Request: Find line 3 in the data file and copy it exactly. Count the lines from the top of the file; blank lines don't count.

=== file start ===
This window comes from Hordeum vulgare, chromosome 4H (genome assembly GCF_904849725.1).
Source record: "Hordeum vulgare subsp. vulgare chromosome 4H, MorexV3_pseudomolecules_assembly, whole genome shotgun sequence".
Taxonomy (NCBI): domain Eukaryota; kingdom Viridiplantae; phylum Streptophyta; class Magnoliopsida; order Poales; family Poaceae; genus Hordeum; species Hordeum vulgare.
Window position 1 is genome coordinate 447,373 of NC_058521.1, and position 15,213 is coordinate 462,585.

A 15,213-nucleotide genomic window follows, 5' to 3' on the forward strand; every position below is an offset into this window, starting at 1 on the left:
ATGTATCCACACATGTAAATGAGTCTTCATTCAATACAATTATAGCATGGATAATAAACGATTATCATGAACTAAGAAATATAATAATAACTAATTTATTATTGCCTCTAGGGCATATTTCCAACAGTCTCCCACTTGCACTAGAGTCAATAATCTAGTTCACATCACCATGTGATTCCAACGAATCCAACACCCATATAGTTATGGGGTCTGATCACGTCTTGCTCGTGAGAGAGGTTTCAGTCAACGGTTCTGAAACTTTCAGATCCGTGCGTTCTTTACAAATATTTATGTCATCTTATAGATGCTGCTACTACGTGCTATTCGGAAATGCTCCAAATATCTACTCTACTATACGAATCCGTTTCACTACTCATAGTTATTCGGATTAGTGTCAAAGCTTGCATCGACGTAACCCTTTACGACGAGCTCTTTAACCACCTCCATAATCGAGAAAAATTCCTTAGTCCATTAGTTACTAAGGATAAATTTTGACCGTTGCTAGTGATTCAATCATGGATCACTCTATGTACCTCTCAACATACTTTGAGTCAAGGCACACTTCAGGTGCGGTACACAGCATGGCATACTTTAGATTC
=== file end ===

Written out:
Taxonomy (NCBI): domain Eukaryota; kingdom Viridiplantae; phylum Streptophyta; class Magnoliopsida; order Poales; family Poaceae; genus Hordeum; species Hordeum vulgare.